Defining a Gay Relationship

When someone says they are gay, it is often implied to be a simple meaning. If they are a man, that menas they’re into men. If they’re a woman, that means they are into women. However, with our new defnitions of gender, that becomes more difficult. What about someone who is between genders? What about transsexual people who are both?

I was once talking with a lesbian woman who I liked very much. We were flirting a little, but in the end, she said she was only interested in real women, with vaginas. For a long time, I was offended by this, despite the fact she was my friend. Is having a vagina her prerequisite to being a woman? Which led me to ask, is a lesbian relationship about two vaginas, or two women? How much of the relationship is about genitalia and how they interact? When its spelled out so bluntly, I think it sounds rather silly. But it all comes back to, how do we define man and woman?

Being a few years older and a few years wiser now than I was when I talked to this woman, I do understand now, sometimes people have a preference for being with someone with certain genitalia, and that is perfectly reasonable. People have their own sexual preferences. However, the question is, is this the same as being gay or straight?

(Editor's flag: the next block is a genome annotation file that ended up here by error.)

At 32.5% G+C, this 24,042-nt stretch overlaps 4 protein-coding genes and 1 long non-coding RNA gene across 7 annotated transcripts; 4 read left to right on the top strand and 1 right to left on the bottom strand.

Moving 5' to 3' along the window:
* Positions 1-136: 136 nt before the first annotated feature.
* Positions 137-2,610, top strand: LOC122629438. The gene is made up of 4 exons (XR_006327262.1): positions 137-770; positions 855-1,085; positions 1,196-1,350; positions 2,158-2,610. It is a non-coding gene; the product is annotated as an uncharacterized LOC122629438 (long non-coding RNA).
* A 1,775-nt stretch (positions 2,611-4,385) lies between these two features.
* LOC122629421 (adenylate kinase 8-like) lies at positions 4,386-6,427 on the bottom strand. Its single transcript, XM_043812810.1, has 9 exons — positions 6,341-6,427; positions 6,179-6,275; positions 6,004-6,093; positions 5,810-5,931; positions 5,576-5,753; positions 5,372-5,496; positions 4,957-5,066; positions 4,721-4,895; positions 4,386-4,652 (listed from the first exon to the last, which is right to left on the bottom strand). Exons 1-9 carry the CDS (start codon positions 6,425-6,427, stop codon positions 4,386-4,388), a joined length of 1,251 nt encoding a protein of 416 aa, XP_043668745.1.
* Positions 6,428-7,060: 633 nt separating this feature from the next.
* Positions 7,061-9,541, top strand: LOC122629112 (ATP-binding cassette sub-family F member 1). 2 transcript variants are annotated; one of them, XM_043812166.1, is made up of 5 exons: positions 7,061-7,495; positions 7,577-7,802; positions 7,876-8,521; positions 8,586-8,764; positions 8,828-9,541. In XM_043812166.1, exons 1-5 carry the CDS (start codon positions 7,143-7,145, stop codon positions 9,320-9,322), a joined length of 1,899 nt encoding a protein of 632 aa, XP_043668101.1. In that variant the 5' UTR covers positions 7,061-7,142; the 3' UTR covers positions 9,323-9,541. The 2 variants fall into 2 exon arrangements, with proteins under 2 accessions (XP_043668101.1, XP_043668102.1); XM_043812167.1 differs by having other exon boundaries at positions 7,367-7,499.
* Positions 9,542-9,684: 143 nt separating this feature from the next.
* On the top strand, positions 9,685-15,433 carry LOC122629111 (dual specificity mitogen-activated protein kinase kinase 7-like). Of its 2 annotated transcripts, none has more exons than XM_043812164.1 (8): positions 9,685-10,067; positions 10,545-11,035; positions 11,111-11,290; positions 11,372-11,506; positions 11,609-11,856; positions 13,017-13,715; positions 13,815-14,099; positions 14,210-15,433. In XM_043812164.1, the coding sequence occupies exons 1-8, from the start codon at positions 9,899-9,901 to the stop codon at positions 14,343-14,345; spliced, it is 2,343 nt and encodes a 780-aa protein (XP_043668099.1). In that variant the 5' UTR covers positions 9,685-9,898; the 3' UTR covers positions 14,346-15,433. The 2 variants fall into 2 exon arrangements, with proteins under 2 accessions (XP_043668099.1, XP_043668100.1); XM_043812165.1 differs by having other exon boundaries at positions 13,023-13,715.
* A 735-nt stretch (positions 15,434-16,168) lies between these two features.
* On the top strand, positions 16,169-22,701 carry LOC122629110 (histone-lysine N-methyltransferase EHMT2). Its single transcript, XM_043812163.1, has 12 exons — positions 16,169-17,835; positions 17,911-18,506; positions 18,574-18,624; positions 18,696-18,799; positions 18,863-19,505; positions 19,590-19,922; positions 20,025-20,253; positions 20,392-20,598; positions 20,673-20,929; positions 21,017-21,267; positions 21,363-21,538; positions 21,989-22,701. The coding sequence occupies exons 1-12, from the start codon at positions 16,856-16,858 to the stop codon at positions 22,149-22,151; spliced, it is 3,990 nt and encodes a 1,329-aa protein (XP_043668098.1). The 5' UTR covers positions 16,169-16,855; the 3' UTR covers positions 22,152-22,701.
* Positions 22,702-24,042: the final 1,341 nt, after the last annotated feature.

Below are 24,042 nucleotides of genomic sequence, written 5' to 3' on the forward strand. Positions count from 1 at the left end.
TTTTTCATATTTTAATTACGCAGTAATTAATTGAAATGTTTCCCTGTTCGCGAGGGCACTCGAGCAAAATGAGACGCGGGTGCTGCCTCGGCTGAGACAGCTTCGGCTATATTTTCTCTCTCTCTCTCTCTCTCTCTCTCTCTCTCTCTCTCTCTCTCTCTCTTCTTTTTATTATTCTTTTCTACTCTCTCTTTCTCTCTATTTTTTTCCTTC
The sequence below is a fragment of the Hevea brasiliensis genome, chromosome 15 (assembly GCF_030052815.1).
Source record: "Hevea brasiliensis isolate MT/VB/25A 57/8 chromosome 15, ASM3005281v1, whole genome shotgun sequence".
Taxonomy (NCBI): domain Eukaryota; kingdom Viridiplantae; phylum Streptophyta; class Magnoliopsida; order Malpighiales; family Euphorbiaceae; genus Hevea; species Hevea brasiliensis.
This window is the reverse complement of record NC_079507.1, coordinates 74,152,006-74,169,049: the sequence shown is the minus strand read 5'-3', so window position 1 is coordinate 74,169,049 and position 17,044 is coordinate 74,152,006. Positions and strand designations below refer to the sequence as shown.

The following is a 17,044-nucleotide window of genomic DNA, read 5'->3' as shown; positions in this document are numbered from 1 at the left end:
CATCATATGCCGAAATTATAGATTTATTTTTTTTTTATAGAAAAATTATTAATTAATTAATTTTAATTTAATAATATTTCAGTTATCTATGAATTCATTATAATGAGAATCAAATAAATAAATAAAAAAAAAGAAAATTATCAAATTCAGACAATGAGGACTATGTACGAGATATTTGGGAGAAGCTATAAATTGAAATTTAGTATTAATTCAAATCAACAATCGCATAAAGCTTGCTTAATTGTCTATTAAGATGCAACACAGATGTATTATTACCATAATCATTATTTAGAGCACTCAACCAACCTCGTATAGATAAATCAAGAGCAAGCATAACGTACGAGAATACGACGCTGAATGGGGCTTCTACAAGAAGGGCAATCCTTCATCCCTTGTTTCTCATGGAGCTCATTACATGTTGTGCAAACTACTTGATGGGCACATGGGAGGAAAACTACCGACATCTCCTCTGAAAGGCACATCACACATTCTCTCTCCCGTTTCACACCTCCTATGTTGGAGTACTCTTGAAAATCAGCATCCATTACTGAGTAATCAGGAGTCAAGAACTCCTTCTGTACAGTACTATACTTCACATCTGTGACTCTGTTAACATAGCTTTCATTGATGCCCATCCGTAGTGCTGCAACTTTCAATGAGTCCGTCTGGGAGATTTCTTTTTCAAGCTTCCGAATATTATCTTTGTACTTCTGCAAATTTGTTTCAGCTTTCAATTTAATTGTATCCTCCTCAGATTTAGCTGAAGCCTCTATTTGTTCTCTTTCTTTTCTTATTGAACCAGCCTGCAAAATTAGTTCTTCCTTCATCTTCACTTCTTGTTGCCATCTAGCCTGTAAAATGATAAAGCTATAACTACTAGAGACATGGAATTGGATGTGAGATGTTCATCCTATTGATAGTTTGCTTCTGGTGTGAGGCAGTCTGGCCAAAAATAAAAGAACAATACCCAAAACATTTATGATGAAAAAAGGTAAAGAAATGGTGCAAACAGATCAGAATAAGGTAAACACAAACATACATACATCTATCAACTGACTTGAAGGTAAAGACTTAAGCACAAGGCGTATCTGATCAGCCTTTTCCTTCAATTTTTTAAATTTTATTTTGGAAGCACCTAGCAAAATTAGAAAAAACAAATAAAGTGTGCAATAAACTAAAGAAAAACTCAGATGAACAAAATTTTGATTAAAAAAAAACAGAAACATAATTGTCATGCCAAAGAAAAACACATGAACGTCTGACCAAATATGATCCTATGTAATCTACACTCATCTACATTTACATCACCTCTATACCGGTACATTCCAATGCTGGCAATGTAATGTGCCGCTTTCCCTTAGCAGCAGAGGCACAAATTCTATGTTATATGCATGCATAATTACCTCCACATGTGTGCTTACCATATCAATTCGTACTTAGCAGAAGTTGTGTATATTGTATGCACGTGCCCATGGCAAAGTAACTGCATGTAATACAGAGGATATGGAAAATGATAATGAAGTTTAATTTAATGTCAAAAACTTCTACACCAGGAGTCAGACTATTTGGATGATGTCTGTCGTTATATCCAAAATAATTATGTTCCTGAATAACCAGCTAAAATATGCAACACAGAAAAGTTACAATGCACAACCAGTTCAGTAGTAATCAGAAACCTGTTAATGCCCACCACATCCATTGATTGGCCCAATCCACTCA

For instance, a genetic female (a person who was born a woman and defines themselves as a woman) dates a transgender woman (who was born male but identifies as female), is that a lesbian relationship? What if the transgirl is pre-op or non-op (either before, or not intending, to get Sexual Reeassignment Surgery(SRS), and still has a penis), is that still a lesbian relationship? What if two transgirls were together? Would they be in a lesbian relationship only after SRS? Is it gay if they are both pre-op?

I have the unique experience of being a transgender woman who has dated other transgender women. Whenever I dated transgirls, there was a sense of shared experience. We both knew what it was like to deal with hormone replacement therapy. We both knew about makeup to cover stubble, we both knew about tucking, about re-learning to speak, about feeling suddenly self conscious about passing. We don’t even have to speak about it, it is just something we both share. We often tease, this must be how “normal” gay  couples feel when they start dating someone of the same sex, this sense of shared experience.

In the end, I find it hard to define what a gay or lesbian relationship is. I think the best way to go about it is to define the relationship based on the gender identity of those involved, but since gender isn’t a binary, often even those definitions are too limited.

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9 Comments

  1. Gwen

     /  January 21, 2013

    LOL. I think those are all good questions, most of which don’t have satisfactory answers — primarily because we don’t have words for each of those concepts, or alternatively the definitions that we do have are too vague or ill-defined or ill-fitting. Plus, our culture is just a tiny bit uptight when it comes to sex, so there are often social and religious issues that get all mixed up with everything else. Trying to label it all “accurately” is very confusing and may be impossible. To quote a well-known song, “It’s a mixed-up muddled-up shook-up world…” but I think that’s what makes it interesting. 🙂